In 1806, Meriwether Lewis, William Clark, and other members of the “Corps of Discovery,” made their return from the West Coast of North America, over the Continental Divide, on their way back to Saint Louis. In approaching the Divide, they relied heavily upon the knowledge and physical guidance of the Nez Perce or Nimiipuu. On July 3, Lewis and Clark divided the Corps, in order to explore different areas. Lewis and his party travelled east along what we now know as the Big Blackfoot River. The Nez Perce guides told the party that the river was the Cokahlarishkit, as Lewis rendered it, or “the River of the Road to Buffaloe” (better transcribed as Qoq’áax ‘í skit and translated as “buffalo road”).
On July 6, 1806, Lewis notes that the party crossed the North Fork of the Big Blackfoot. He describes it as 45 yards wide, deep, rapid, and turbid. He notes the squirrels, goats, deer, curlews, woodpeckers, plovers, robins, doves, hawks, sparrows and duck in the area. He also remarks on the cottonwoods and pines.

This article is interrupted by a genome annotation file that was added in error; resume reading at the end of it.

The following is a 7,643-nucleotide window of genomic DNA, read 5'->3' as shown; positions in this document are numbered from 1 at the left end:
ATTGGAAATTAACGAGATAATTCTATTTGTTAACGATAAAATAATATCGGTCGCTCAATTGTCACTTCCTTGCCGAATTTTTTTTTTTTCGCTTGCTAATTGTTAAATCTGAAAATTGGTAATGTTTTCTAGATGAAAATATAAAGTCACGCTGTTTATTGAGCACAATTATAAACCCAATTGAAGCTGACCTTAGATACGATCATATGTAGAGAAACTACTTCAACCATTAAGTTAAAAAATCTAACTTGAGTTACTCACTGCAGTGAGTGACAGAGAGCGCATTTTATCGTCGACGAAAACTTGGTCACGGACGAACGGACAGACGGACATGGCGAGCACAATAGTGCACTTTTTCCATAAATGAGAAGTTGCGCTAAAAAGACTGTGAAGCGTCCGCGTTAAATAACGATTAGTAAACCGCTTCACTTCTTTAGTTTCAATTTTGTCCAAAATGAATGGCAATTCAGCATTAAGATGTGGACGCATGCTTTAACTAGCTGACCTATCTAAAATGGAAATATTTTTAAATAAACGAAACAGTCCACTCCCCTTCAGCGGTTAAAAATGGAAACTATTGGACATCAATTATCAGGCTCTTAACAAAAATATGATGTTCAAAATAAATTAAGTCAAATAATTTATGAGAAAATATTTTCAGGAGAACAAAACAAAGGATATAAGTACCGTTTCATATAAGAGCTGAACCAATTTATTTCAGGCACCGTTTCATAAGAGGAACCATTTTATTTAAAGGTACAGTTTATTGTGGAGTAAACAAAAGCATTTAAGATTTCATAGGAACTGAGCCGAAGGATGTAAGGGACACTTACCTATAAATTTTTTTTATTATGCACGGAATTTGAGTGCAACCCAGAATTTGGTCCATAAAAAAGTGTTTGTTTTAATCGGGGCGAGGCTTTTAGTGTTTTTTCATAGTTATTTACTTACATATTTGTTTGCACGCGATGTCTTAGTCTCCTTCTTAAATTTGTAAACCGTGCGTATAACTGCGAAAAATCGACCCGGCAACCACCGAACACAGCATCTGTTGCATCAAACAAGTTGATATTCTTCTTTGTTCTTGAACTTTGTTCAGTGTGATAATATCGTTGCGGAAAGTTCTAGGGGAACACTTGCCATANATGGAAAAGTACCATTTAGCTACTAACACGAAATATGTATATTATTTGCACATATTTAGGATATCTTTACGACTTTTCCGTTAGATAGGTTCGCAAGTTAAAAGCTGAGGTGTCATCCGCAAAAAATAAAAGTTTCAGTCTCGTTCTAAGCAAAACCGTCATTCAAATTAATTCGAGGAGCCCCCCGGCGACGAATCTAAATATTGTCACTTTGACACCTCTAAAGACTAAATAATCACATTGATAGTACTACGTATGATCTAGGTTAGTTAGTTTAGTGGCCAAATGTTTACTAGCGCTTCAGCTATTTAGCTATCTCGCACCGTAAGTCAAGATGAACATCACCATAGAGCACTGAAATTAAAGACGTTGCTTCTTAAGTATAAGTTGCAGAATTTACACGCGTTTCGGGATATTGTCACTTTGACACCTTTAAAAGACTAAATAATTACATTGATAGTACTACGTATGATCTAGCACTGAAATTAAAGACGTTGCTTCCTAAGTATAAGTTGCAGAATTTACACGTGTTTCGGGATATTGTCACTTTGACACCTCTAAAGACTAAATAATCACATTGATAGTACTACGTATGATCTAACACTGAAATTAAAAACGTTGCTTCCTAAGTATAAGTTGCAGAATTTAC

He notes, too, that the Corps was wary of meeting parties of the Blackfoot tribes or their allies. The Blackfeet, or Niitsitapiiksi (“Real People”), reside on the eastern side of the Continental Divide. At the time of Lewis and Clark’s expedition, the Blackfeet largely controlled Nez Perce and other Plateau people’s access to the bison of the Plains
I spend a great deal of time near the North Fork of the Big Blackfoot, as our family cabin is in the area. And, indeed, I drive along the main river, via Highway 200, to visit friends on the Blackfeet Reservation or on the Canadian reserves. The North Fork remains the powerful river described by Lewis over two hundred years ago. And the drainage remains a lively place, populated by all of the flora and fauna recorded by Lewis and many other plants and animals as well (including trout). It is a particularly pretty place during the fall. For this reason, I share a few pictures taken during my latest visit (the trout picture was taken my by friend, Bill Gregory).